The mass transport due to electromigration is modeled as the flow of vacancies. First the equations for EM in bulk were written in this form in  and further developed in [34, 136]. The governing equation of the vacancy concentration is given by the conservation law
with a flow term and a generation/annihilation term. The flow is the sum of the four flows driven by diffusion, by EM, a gradient of the pressure, and a gradient of the temperature distribution.
The first flow contribution is a diffusion induced flow expressed by
where is the diffusion coefficient tensor. This coefficient is in general a tensor of second order as shown in Section 2.2.
The second component is the electromigration induced flow given by
where is the effective valence, is the elementary charge, the Boltzmann constant, the temperature, and the electrical field.
Due to a gradient in the hydraulic pressure a flux is driven which is modeled by the third term as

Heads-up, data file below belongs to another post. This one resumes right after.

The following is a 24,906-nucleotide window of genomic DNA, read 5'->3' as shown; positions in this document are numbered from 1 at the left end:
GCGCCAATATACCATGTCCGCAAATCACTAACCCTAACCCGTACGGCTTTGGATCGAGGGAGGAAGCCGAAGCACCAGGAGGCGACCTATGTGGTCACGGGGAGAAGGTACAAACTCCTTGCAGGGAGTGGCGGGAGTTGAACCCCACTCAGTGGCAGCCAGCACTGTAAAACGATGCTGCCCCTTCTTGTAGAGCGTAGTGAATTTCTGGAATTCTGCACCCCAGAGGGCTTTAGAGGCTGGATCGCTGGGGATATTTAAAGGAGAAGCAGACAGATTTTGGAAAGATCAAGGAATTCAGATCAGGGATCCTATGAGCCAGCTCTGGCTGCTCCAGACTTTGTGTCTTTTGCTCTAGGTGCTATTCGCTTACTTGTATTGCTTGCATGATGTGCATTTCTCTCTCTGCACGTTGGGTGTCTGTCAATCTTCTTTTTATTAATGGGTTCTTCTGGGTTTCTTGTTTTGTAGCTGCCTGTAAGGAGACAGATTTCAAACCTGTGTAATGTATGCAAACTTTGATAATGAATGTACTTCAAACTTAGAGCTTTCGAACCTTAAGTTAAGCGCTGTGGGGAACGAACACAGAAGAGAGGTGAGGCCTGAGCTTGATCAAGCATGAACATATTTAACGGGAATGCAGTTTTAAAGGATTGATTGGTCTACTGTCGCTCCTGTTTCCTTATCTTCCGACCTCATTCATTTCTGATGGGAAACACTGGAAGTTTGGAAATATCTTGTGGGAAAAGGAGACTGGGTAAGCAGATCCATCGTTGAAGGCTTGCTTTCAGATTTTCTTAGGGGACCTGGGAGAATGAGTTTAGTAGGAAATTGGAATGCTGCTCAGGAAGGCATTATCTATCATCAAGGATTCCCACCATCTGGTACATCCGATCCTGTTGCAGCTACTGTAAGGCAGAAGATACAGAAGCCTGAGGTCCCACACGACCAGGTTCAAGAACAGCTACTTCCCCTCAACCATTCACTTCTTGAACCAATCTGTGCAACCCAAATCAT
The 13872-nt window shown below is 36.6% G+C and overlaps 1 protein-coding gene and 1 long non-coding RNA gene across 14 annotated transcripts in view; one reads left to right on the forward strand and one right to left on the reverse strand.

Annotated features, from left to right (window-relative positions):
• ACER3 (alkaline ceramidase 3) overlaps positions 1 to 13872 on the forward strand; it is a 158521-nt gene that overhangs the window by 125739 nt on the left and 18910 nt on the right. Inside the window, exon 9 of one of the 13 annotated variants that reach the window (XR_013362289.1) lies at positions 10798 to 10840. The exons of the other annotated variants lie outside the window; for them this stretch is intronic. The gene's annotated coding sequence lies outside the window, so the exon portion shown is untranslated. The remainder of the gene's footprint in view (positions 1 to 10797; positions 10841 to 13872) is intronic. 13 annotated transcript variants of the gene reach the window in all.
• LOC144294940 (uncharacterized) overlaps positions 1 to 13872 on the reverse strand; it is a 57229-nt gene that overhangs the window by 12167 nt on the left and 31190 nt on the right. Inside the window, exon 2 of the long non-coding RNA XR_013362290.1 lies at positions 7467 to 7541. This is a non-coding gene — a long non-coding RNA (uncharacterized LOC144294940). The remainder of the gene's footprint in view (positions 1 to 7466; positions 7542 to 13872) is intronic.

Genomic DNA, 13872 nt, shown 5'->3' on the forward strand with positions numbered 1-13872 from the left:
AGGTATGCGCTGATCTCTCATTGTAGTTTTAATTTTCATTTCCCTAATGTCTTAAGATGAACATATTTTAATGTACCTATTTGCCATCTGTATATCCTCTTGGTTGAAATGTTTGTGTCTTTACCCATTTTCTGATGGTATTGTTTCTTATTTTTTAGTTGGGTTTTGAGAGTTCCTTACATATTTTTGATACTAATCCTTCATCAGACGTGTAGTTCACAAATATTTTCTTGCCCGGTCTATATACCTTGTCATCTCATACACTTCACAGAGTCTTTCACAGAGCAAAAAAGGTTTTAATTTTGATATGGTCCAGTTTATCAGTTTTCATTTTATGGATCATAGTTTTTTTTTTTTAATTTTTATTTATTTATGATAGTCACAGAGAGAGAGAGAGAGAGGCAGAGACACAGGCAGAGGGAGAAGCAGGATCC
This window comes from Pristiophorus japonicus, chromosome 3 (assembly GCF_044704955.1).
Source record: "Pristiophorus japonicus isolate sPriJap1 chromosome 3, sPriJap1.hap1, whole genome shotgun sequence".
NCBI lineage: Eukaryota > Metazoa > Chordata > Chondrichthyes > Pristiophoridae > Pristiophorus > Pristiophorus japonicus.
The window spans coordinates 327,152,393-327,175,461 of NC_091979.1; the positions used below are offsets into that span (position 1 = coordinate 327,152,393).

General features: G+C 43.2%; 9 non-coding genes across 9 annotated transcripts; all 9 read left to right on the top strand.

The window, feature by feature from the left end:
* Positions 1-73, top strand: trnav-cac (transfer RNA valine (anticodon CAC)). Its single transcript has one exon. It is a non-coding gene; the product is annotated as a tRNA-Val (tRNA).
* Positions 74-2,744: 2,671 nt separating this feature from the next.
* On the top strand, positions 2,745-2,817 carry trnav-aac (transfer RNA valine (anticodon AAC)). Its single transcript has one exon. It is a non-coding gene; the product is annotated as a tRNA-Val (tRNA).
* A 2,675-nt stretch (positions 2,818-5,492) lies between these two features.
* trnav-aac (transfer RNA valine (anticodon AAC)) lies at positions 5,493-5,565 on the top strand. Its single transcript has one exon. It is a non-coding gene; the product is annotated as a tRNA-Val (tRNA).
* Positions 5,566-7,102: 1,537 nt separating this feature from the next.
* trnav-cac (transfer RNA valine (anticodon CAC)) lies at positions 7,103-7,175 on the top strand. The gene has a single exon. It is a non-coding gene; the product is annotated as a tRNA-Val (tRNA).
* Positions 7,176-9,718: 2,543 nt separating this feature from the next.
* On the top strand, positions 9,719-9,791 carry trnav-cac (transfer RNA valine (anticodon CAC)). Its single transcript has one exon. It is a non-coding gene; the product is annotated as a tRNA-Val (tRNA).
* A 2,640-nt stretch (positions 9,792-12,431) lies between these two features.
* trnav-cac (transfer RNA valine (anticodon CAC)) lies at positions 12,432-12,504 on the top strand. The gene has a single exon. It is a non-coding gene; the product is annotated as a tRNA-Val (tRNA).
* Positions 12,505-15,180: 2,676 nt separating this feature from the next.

with being the relation between the volume of a vacancy and the volume of an atom . Therefore, is in the range between zero and one. For the crystal lattice of metals the ratio is in the range of [39, 41].
The fourth term is the flow driven by temperature gradient.
For vacancies there is an equilibrium concentration to which the concentration converges in the absence of any outer perturbation. This phenomenon is modeled by the so called Rosenberg-Ohring term [21, 110].
is the equilibrium concentration and is the characteristic relaxation time of the vacancy concentration. The equilibrium concentration depends on the temperature according to an Arrhenius law